Operationalism relies on diagrammatic reasoning only in this restricted sense. It attributes foundational status to diagrams in certain respects, but of course it does not go so far as to say that the truth of propositions or veracity of solutions to problems can be verified merely by measurements in a diagram. Of course such things have to be established by rigorous demonstration, which is obviously the main preoccupation of Greek mathematical sources.

What Plato says about inferring geometric truths from diagrams remains true also for operationalists. This is a quote from the Republic (VII 529): “If someone experienced in geometry were to come upon [diagrams] very carefully drawn and worked out, he’d consider them to be very finely executed, but he’d think it ridiculous to examine them seriously in order to find the truth in them about the equal, the double, or any other ratio.”

Indeed, exact properties such as ratios cannot be inferred from diagrams, no matter how carefully drawn, just as Plato says. But the operationalist enterprise does not rely on such epistemic overreach. Instead, its use of diagrammatic reasoning is much more restrictive and limited to essentially qualitative or topological or inexact inferences from diagrams.

So operationalism makes sense of Euclidean practice with regard to diagrammatic reasoning. It eliminates the need to attribute to Euclid a big logical blunder in his very first proof, or the need to denigrate the more visual aspects of Euclid’s reasoning as lowly intuition and an imperfect form of mathematics. Instead it articulates a philosophy of mathematics that incorporates this aspect of Euclidean mathematical practice into a coherent and purposeful whole.

So that’s one way to argue that the so-called logical gap in Euclid’s Proposition 1 is not a gap at all. It’s only a gap if you want geometry to be completely reduced to formal logic. From the point of view of operationalism it is not a gap.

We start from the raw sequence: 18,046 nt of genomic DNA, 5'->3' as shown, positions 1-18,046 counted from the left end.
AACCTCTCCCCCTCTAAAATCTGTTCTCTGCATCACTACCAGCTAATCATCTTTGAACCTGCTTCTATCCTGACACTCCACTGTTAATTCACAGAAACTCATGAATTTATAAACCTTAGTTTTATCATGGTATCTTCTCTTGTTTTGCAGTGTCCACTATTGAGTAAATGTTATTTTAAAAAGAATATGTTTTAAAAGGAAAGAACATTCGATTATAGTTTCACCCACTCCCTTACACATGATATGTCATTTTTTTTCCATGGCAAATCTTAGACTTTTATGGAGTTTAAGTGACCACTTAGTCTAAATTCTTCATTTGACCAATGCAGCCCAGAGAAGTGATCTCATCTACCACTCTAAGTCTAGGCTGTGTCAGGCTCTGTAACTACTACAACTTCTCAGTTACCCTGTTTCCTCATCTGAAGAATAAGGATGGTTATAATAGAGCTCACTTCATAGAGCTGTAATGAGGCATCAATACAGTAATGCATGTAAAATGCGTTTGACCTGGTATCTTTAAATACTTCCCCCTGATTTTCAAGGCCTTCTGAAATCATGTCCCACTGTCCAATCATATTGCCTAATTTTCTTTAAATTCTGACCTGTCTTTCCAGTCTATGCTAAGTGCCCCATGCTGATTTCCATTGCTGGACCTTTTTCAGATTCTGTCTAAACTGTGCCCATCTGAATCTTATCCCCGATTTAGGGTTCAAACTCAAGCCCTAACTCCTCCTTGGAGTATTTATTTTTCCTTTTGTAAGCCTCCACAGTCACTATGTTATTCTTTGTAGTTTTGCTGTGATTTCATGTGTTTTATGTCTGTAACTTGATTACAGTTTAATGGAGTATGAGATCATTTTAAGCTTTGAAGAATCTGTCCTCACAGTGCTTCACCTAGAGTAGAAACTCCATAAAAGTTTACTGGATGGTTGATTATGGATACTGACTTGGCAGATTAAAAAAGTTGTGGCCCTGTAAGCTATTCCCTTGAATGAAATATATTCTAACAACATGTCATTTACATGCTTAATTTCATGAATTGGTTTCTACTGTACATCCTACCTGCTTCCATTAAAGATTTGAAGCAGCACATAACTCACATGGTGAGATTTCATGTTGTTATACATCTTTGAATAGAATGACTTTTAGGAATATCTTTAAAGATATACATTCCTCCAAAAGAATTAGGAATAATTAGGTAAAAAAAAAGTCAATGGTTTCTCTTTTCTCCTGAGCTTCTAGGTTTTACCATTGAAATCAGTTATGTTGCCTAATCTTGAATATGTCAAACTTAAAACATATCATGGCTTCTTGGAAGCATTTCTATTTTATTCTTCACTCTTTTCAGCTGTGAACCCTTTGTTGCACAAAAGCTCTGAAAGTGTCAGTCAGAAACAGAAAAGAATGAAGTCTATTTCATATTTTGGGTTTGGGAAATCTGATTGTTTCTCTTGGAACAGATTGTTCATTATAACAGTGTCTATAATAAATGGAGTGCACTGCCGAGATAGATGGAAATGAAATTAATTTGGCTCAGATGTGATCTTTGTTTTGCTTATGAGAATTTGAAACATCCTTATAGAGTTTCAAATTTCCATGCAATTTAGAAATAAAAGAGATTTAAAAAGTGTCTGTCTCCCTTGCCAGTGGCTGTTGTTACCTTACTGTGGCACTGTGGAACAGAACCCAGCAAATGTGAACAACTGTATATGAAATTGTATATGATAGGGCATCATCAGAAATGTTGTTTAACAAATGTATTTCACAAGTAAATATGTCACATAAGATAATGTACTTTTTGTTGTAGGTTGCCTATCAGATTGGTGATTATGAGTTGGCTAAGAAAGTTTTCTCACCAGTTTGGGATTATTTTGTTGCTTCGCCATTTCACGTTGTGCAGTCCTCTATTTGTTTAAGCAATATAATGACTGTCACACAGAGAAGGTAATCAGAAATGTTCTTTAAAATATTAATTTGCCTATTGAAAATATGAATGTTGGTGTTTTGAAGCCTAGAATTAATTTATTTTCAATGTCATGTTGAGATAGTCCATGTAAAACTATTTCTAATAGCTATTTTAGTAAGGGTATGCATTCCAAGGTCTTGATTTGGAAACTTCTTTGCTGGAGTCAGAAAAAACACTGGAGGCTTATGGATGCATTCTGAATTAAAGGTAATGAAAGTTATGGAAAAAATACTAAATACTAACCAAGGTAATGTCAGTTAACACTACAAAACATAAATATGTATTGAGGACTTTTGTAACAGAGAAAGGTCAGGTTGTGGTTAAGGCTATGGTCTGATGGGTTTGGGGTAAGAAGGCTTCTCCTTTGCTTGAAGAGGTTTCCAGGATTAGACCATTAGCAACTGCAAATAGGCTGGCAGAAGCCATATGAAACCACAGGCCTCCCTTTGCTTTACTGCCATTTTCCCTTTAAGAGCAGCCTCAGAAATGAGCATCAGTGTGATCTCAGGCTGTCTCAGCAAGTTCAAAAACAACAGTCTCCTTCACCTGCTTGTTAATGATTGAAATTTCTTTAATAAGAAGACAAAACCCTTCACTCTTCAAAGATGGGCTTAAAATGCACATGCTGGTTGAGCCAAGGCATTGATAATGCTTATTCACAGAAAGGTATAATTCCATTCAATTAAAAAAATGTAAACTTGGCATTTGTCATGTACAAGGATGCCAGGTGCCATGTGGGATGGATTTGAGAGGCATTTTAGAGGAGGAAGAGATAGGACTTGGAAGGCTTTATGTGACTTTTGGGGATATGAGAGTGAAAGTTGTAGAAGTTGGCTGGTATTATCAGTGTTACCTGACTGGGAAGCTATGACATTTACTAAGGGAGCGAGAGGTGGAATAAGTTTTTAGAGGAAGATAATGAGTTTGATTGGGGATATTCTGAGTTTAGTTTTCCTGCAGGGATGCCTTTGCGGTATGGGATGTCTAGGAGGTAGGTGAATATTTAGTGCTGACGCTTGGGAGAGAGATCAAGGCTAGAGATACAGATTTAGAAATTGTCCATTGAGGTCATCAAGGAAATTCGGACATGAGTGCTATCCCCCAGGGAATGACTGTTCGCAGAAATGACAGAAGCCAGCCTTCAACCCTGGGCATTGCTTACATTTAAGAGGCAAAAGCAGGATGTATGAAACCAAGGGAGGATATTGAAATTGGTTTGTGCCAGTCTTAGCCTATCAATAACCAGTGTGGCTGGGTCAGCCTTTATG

There are other ways to try to save Euclid’s proof. More conservative ways. If you know some modern mathematics it’s a fun game to play to try to read all kinds of things into Euclid’s definitions.

For instance, Euclid’s definition of a circle specifies that it is contained by a single curve, and that it has an inside, and by implication also an outside. In Proposition 1, when you draw the second circle, it is evident that the second circle will have some points inside and some points outside the first circle. So you could argue that, topologically, there’s no way a continuous curve could go from the inside of a closed curve to the outside of it without crossing it. Therefore the existence of the intersection point can be regarded as implied by Euclid’s definition rather than a logical gap.

If you are a modern mathematician you might reply: well, that depends on the underlying field! The argument works for the plane of real numbers, but not if the underlying field is that of rational numbers only. Then indeed the intersection does not exist. So Euclid would have to specify the underlying field before the argument based on inside and outside could work.

Interestingly, one could argue that Euclid sort of does this actually. Because he says in Definition 3 that “the extremities of lines are points.” Now if you wear your modern glasses, you can read this as saying that lines contain their limit points. So the Euclidean plane is a complete metric space. So that rules out the argument based on the rational numbers.

Well, if you know modern mathematics it’s fun to think along these lines, but for my part I vote for the operationalisation reading of Euclid as the more historically plausible way of saving Euclid’s proof of Proposition 1.

Here’s an objection though to the operationalist interpretation. The so-called generality problem. Geometrical theorems are about entire classes of objects---infinite sets of them. For instance, the angle sum of all triangles. Yet all geometrical proofs in the classical tradition are always illustrated with, and reason based on, one particular diagram. The standard way to defend geometrical reasoning against this challenge is to say that geometrical proofs concern only properties that hold generally and do not rely on incidental properties that hold only for the particular diagram. This view was expressed already by Proclus.